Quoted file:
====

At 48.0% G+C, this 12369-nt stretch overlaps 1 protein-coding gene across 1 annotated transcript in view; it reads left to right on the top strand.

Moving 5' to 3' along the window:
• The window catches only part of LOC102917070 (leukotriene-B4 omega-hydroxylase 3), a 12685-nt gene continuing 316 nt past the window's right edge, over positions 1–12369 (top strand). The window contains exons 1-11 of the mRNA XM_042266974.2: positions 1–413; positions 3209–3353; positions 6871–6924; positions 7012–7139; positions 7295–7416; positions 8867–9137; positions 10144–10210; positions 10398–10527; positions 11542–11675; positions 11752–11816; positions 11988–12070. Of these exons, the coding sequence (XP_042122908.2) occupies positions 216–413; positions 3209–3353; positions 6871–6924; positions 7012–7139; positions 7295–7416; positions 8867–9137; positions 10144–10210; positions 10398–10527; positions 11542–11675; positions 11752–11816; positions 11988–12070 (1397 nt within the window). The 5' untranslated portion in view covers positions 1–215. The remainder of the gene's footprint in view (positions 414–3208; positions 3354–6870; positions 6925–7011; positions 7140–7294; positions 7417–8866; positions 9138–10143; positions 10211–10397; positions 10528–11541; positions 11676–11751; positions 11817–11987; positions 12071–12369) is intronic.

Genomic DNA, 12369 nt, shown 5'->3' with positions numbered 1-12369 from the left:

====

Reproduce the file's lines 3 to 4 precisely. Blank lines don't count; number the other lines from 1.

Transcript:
• The window catches only part of LOC102917070 (leukotriene-B4 omega-hydroxylase 3), a 12685-nt gene continuing 316 nt past the window's right edge, over positions 1–12369 (top strand). The window contains exons 1-11 of the mRNA XM_042266974.2: positions 1–413; positions 3209–3353; positions 6871–6924; positions 7012–7139; positions 7295–7416; positions 8867–9137; positions 10144–10210; positions 10398–10527; positions 11542–11675; positions 11752–11816; positions 11988–12070. Of these exons, the coding sequence (XP_042122908.2) occupies positions 216–413; positions 3209–3353; positions 6871–6924; positions 7012–7139; positions 7295–7416; positions 8867–9137; positions 10144–10210; positions 10398–10527; positions 11542–11675; positions 11752–11816; positions 11988–12070 (1397 nt within the window). The 5' untranslated portion in view covers positions 1–215. The remainder of the gene's footprint in view (positions 414–3208; positions 3354–6870; positions 6925–7011; positions 7140–7294; positions 7417–8866; positions 9138–10143; positions 10211–10397; positions 10528–11541; positions 11676–11751; positions 11817–11987; positions 12071–12369) is intronic.

Genomic DNA, 12369 nt, shown 5'->3' with positions numbered 1-12369 from the left: